Central Park Secret Proposal Shoot

Bastien called from Paris explaining his desire to have his New York City proposal secretly photographed.  The morning of his arrival, Bastien told his soon-to-be fiancé that he needed to meet a client for coffee, but instead went off to meet me at the studio for advice and recommendations about how to propose in Central Park.  He sat with me and explained how he and Anchi were very private and wanted a secluded spot in Central Park.

I explained that there were very few ‘”secluded locations” in the park and that to be stealthy I needed the cover of a busy area.   In the meeting we discussed the locations I’ve found work well, whether he wanted me to reveal myself post-proposal, his route into the park, and how to propose to give me the best angle.  We looked at the hourly weather forecast and discovered the forecast for 3pm was not good so we discussed rain contingency plans.  We used Google topographical mapping to diagram his route into that area of the park.

I demonstrated my shoot plan with a sketch of the park bench, the  positioning of Anchi and my move to a 50-50 angle for the proposal.  I recommended a route and the plan was for Bastien to text me when they were in the park.  He was to sit with Anchi on his left.  Chat, relax, share a laugh, and keep her engaged in conversation to avoid detecting me. When he felt the moment was right, he was to give me our signal “a big yawn and stretch of his arms” and I would move across the path  into the moment of truth position.

The Groom Grooming session lasted an hour.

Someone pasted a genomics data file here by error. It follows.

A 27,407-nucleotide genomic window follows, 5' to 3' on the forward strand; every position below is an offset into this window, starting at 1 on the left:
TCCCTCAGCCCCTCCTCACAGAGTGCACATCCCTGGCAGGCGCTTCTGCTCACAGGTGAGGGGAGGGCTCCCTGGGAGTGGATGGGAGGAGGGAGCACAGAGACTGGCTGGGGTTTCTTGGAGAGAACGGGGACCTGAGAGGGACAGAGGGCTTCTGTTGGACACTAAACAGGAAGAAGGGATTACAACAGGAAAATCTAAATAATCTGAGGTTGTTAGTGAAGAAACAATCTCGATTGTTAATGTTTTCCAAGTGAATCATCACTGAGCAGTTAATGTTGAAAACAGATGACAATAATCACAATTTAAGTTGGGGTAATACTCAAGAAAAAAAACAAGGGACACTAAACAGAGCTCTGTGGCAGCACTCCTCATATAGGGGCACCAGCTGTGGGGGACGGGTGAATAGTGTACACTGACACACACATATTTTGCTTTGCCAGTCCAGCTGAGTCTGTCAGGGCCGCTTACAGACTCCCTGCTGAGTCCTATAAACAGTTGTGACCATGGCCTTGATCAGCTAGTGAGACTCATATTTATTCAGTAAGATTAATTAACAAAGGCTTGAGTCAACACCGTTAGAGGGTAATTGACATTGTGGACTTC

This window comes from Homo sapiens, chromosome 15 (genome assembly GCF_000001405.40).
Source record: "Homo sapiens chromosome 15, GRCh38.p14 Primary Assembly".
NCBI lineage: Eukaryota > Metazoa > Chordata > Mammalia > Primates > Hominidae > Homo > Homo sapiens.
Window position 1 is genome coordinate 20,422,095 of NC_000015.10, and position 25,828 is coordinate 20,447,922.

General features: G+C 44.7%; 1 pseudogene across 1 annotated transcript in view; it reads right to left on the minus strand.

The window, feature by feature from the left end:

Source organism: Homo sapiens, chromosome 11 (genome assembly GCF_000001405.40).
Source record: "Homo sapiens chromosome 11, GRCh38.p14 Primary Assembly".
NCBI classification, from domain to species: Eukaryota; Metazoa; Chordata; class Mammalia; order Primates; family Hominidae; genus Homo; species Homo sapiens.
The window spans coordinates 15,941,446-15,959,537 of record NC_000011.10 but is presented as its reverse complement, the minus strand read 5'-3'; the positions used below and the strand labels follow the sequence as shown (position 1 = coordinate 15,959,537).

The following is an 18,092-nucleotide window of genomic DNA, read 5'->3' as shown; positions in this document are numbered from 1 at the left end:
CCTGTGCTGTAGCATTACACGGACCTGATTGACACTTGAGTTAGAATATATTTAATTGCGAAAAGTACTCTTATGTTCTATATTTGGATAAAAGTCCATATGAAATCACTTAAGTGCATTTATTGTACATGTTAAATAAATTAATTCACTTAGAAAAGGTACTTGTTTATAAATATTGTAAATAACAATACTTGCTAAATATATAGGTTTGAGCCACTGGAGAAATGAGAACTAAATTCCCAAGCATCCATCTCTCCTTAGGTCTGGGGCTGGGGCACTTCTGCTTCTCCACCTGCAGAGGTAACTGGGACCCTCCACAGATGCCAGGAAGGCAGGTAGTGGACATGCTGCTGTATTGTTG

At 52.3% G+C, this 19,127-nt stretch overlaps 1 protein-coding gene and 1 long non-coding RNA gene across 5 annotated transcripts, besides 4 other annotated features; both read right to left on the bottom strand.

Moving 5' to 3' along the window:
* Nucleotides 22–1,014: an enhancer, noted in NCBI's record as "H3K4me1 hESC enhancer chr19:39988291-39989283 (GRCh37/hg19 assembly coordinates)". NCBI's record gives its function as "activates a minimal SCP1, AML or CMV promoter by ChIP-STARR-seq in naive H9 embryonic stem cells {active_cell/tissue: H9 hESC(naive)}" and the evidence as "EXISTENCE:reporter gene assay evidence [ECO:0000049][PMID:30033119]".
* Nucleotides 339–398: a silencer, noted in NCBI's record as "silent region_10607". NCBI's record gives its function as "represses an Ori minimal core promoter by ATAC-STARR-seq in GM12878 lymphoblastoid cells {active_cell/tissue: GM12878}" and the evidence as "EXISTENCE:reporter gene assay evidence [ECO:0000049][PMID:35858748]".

Central Park: there are vendors selling pictures, artists selling caricatures, musicians playing and of course food carts selling  hot dogs and ice cream.  I  scout an unoccupied bench and inform a nearby caricaturist that my client is going to propose 40  feet away and that I would like to use him as cover. The chosen bench faces east.  To get there you have to pass a  Peruvian quartet filling the area with the mellifluous music.  I shoot some  photos of the setting and practice my moves:  Catch them approaching, move to a bench opposite, once given the stretch signal move to the caricaturist for the two shot of Bastien kneeling in front of Anchi.

Oh no, a charcoal portrait artist has now settled on the proposal bench with his large setup!  “Sir,” I explain, ” right where you’re sitting a man will ask his girlfriend to marry him, could you sit on the other side? ”  “When? ‘”Any minute!  Can you please move across the path”.  “It’s really hot in the sun I am not a young man you know.”  My phone startles me. I answer, it’s Bastien,  I deliver my instructions, say, “Walk towards the Peruvian band, walk another 50 feet further. There’s  an empty bench on the left.” I wink at the artist. “Yes. I’m clearing it now”.  The artist slowly gets up and moves his display and beach umbrella.  I race a hundred feet back to my first position and watch for the couple.  As I pass the place where the band was minutes before, I discover only one member is sitting there, not playing, but watching the equipment.  The others are gone.   I reach for my wallet and take out a $20 bill.  Simultaneously I spot the couple approaching about a hundred yards away.  I interrupt the guitarist biting down on his hot dog and hand him the $20 bill and say “Start playing right now!”

I race into position to shoot Bastien and Anchi ambling down Poets Path just small faces in the crowd and the real job begins….

– Terry Gruber

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